TABLE OF CONTENTS

PRINT January 1975

On the Invention of Photographic Meaning

I

THE MEANING OF A PHOTOGRAPH, like that of any other entity, is inevitably subject to cultural definition. The task here is to define and engage critically something we might call the “photographic discourse.” A discourse can be defined as an arena of information exchange, that is, as a system of relations between parties engaged in communicative activity. In a very important sense, the notion of discourse is a notion of limits. That is, the overall discourse relation could be regarded as a limiting function, one that establishes a bounded arena of shared expectations as to meaning. It is this limiting function that determines the very possibility of meaning. To raise the issue of limits, of the closure effected from within any given discourse situation, is to situate oneself outside, in a fundamentally metacritical relation to the criticism sanctioned by the logic of the discourse.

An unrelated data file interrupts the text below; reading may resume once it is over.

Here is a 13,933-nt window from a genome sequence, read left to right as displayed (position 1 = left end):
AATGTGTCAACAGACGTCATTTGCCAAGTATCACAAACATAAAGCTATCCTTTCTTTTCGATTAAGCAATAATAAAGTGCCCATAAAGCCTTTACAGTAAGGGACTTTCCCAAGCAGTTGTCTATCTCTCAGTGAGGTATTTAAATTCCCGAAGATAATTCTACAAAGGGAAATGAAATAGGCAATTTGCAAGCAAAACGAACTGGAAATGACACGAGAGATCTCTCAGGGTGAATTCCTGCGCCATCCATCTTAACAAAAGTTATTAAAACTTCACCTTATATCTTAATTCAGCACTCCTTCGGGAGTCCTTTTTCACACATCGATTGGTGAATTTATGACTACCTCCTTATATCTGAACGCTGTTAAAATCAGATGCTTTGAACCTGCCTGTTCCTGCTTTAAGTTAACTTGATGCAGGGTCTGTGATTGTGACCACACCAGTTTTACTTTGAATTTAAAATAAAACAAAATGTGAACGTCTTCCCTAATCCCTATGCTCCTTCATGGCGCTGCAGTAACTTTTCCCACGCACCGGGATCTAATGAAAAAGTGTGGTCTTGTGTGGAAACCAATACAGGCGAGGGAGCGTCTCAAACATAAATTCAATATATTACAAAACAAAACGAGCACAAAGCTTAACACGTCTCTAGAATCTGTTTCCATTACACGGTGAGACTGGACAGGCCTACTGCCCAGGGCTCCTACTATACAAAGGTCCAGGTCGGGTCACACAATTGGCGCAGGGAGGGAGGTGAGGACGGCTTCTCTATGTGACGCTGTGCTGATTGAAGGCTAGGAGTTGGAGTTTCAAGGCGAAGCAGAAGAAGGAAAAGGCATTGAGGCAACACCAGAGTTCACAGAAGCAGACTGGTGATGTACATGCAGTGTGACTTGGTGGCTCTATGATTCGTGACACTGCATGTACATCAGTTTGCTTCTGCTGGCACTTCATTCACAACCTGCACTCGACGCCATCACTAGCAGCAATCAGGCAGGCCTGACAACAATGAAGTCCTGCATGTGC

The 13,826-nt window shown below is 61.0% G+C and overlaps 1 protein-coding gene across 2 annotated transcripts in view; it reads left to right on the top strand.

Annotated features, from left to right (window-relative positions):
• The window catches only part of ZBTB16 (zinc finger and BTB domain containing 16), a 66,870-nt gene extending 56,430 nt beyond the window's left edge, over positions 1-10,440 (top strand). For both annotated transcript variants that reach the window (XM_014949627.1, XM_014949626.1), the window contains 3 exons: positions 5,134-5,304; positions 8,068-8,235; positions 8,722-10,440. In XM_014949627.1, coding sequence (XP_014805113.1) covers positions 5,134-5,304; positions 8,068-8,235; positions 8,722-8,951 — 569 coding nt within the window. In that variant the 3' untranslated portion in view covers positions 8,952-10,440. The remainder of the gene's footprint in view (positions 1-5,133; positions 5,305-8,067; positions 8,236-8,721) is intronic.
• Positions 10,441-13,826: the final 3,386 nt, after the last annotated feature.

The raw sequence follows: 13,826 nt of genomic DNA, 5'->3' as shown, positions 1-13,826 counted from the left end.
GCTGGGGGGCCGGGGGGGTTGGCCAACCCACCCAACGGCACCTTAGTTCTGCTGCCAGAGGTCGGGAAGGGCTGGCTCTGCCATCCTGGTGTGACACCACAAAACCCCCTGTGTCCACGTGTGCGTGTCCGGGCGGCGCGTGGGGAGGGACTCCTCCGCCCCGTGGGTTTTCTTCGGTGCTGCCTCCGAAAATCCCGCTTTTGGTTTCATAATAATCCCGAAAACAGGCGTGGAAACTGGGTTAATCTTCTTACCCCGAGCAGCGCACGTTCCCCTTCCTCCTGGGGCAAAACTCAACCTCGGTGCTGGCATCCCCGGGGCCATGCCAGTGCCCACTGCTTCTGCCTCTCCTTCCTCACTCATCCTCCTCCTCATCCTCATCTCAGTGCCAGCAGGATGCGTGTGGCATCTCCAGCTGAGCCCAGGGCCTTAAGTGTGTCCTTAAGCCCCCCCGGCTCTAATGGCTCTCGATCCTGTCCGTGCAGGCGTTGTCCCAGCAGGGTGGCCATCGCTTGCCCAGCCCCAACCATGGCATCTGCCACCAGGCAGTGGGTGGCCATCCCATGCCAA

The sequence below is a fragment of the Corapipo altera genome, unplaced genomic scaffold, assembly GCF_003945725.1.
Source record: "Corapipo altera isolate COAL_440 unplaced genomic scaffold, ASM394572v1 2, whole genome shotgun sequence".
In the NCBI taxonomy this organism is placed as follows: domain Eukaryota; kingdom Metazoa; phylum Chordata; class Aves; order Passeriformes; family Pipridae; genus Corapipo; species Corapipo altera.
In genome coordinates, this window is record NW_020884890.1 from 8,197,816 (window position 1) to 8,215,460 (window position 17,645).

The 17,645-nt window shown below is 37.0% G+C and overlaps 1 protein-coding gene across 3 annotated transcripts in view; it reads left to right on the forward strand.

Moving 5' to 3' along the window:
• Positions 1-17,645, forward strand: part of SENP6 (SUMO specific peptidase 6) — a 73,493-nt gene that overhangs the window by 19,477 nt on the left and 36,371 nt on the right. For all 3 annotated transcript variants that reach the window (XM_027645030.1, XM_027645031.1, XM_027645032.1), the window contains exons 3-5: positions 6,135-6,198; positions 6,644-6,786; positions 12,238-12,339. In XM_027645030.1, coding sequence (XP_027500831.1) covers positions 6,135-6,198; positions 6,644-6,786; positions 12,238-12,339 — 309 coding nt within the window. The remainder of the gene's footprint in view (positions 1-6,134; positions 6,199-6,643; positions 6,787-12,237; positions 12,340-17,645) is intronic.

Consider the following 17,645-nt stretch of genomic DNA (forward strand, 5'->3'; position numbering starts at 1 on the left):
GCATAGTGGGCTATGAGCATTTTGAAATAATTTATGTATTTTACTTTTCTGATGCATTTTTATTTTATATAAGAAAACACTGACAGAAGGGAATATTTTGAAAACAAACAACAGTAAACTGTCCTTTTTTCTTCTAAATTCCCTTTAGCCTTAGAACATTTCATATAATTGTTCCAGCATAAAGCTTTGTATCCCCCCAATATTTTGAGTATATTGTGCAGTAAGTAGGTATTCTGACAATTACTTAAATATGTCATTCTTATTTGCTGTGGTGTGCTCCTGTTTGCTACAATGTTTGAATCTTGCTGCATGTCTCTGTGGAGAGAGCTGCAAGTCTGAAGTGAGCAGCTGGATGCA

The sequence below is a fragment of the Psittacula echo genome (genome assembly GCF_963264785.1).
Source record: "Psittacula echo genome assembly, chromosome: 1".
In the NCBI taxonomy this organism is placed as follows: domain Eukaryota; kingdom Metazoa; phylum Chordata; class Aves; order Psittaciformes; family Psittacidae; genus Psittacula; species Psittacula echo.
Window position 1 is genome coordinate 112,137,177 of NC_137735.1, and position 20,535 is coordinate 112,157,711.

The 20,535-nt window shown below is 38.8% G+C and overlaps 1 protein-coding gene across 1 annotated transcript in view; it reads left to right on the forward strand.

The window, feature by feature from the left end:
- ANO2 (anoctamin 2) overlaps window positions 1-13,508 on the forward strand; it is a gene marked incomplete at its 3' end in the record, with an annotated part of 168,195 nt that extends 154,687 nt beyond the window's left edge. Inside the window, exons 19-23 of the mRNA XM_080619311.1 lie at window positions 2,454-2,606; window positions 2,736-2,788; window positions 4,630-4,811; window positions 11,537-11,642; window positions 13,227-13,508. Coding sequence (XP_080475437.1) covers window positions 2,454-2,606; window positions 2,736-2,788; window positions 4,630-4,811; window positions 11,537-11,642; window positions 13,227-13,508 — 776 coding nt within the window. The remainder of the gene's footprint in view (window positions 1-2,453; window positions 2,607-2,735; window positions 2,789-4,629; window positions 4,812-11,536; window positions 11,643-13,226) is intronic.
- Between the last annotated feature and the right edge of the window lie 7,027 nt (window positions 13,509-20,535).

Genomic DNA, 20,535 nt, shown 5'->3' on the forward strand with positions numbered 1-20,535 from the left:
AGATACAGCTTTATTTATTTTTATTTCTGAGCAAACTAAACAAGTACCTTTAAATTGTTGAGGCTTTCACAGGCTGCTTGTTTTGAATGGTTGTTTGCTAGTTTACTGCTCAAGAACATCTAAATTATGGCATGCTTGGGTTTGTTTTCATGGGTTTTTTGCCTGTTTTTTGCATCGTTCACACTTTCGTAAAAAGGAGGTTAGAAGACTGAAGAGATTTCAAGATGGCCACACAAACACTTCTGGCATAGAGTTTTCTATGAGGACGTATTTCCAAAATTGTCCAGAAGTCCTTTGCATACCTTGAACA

Having

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